Exclusive: As Israel threatens to bomb Iran, U.S. pundits are again pontificating about the necessity of war and opining about military tactics. Left out of their frame is the certainty of mass human suffering, a reality forgotten since the days of the Vietnam War, says former U.S. intelligence analyst Elizabeth Murray.
President George W. Bush and his neocon advisers made much of mocking international law, with Bush once responding to a question in fake horror: “I better call my lawyer.” But the issue of the U.S. and its allies abiding by such laws is front and center again with Iran, notes Paul R. Pillar.
Exclusive: The U.S. news media continues to hail Rep. Paul Ryan as a “fiscal hawk” despite the ocean of red ink in his budget plan. The latest to misrepresent Ryan’s record is the New York Times’ Katharine Q. Seelye, who famously distorted Al Gore’s words in Campaign 2000, writes Robert Parry.
Republican vice presidential choice Paul Ryan calls himself a devout Catholic, but his right-wing politics would divert more wealth to the rich at the expense of the poor, the opposite of both the teachings of Jesus and the recommendations of the Vatican, notes Catholic ethicist Daniel C. Maguire.
The latest fury over Iranian President Mahmoud Ahmadinejad’s condemnation of Israel’s Zionist government as “an insult to all humanity” ignores the growing body of evidence that today’s Israel is evolving into an Apartheid state similar to the old South Africa, Nima Shirazi writes.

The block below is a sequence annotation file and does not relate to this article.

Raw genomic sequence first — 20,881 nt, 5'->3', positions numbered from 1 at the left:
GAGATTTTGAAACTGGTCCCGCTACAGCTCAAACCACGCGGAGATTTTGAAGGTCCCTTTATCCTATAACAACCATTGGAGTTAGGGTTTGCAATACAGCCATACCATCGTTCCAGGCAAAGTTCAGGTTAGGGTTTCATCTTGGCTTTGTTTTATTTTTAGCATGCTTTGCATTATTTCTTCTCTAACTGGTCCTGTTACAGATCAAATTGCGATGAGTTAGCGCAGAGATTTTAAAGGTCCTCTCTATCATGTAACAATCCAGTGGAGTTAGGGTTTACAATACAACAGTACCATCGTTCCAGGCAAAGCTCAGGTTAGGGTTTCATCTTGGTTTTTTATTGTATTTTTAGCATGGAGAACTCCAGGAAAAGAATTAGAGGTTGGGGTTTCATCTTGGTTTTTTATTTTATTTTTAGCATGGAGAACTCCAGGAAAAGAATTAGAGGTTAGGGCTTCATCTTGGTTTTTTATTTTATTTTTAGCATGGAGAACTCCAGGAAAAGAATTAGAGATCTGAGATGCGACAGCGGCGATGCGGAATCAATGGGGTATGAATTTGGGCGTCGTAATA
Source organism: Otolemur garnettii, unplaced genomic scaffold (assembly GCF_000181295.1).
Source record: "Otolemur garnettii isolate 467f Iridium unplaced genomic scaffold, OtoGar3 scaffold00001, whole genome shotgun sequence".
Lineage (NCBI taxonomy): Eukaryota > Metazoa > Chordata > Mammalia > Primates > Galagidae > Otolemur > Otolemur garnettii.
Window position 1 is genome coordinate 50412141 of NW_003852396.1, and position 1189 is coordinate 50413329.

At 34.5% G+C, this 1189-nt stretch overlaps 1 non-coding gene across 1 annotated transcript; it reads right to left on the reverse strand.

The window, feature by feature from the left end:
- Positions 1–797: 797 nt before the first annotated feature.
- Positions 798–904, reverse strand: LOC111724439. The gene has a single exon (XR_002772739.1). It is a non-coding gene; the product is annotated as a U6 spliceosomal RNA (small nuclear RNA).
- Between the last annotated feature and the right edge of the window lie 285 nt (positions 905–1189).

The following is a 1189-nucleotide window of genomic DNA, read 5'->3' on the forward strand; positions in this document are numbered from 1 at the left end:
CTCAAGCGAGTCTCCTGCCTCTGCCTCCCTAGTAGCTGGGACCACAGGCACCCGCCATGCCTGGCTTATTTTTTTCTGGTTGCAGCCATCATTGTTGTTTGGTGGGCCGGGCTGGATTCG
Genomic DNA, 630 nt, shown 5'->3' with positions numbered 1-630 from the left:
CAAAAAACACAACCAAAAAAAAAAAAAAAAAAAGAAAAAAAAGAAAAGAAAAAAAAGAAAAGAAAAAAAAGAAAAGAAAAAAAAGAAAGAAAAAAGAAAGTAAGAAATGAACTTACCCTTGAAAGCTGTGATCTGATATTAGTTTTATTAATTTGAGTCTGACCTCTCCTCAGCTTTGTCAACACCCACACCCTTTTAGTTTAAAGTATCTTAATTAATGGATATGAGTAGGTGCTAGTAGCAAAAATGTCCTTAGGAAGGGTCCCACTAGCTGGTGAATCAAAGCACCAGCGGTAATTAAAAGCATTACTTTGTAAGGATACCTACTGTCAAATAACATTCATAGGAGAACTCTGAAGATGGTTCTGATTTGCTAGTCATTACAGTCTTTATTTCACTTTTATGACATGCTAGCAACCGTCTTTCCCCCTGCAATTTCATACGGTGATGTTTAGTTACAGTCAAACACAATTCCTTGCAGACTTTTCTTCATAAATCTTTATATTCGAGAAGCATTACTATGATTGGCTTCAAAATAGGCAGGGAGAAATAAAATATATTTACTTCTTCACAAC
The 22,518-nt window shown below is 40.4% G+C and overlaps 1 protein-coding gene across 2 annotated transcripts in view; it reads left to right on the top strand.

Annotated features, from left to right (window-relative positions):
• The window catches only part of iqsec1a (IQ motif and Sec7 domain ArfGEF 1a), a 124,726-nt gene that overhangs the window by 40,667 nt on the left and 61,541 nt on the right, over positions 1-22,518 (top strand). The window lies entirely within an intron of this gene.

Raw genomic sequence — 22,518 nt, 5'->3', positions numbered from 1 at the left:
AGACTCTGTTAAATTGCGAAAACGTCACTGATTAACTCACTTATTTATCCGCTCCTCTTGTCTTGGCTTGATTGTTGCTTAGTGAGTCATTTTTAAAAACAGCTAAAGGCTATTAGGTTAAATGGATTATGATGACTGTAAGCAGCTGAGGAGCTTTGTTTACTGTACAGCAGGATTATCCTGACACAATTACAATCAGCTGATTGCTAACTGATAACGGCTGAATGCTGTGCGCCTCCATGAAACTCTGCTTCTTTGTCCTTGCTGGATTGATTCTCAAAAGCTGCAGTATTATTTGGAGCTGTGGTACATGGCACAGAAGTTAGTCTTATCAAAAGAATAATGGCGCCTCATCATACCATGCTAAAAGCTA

Until the Great Crash of 1929, the federal government did little to regulate the power of Wall Street as it precipitated cycles of boom and bust that ruined the lives of many Americans. That history is now being forgotten as Republicans move to dismantle what’s left of the New Deal, says Lawrence Davidson.
From the Archive: As Republicans and the Tea Party seek to dismantle the New Deal’s social contract, one of their heroes, Dick Cheney, concedes that his personal success traces back to the federal government’s intervention against the depredations inflicted on Americans by “free-market” capitalism, writes Robert Parry.
Special Report: A pressing foreign policy question of the U.S. presidential race is whether Israel might exploit this politically delicate time to bomb Iran’s nuclear sites and force President Obama to join the attack or face defeat at the polls, a predicament with similarities to one President Carter faced in 1980, writes Robert Parry.
For decades, the debate about Israeli security has been far more robust in Israel than in the United States. The same holds true today as Israeli opposition leader Shaul Mofaz challenges the government’s bellicose rhetoric on Iran while U.S. politicians and pundits pander or stay silent, notes ex-CIA analyst Paul R. Pillar.
On the 50th anniversary of the bombings of Hiroshima and Nagasaki, historians at the Smithsonian tried to present a truthful accounting of that U.S. decision-making but were stopped by right-wing politicians led by then-House Speaker Newt Gingrich who insisted on maintaining comforting myths, recalls Gary G. Kohls.